How I Teach My Kids That Being Jewish is Awesome and Awe-Filled
Last year, my pre-school-aged daughter was acutely aware that her friends and their families would be celebrating Christmas and that she wasn’t going to be a part of it.
Every year, the season of reflection and renewal is culminated by the celebration of Simchat Torah (literally “the rejoicing of the Torah”).
Drawing Near to Torah
I did not have a typical Reform Movement upbringing, and would say that the three years I lived on an island in Alaska are probably most emblematic of that.
Chocolate Chip Mystery Mandelbrot
Mandelbrot means “almond bread” in Yiddish, but its origins are the biscotti cookies that were created in Italy more than 700 years ago. This recipe is featured in Tina Wasserman's book, Entree to Judaism for Families filled with tools to help children learn to cook with confidence, with clear, step-by-step instructions for every recipe and tips for adults to make the experience safe and rewarding.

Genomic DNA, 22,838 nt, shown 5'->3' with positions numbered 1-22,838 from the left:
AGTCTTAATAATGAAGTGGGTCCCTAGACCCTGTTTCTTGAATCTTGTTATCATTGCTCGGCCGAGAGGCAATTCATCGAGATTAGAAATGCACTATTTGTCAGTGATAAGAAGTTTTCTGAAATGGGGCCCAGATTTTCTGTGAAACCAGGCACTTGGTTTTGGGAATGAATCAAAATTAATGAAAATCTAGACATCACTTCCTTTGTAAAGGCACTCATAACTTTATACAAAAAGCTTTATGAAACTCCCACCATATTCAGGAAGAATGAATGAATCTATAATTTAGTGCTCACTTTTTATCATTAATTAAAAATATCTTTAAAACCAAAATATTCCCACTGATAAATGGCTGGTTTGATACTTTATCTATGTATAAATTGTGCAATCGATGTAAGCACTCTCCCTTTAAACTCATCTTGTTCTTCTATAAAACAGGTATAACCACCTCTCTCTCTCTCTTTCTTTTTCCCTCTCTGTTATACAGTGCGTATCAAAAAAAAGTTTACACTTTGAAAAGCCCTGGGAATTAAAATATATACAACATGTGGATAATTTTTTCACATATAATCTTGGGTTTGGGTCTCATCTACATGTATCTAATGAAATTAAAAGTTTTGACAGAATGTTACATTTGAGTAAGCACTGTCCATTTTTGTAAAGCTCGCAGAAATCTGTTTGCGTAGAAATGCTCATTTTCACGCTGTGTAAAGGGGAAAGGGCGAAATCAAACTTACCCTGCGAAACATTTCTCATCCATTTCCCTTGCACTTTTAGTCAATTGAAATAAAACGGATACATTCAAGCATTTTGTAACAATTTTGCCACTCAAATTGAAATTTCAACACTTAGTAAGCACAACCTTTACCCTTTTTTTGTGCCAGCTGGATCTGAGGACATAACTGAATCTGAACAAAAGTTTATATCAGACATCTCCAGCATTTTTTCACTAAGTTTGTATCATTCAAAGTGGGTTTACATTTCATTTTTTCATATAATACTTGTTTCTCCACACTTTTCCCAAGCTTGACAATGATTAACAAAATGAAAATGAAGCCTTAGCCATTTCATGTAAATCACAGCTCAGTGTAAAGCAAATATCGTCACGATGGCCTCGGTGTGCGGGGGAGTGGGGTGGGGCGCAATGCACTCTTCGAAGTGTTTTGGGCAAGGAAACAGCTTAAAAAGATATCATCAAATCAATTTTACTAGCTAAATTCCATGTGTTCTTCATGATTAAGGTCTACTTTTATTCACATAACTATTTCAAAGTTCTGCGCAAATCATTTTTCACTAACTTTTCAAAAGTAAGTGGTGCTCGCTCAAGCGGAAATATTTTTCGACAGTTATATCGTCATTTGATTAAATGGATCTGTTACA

Reflecting on Simchat Torah
Thanks to social media and electronic devices you can check in on Foursquare and read the Mishkan T'filah prayer book on a handheld device at the same time. Yet for all the modern inventions, the Torah remains unaffected.
Rethinking the Holy Days
I’ve come to the conclusion we need to change the date of Simchat Torah. Our Jewish festivals must be re-envisioned as inspirational community gatherings of joyful spiritual Jewish celebration. Every single festival needs to be a time of great community involvement and meaning.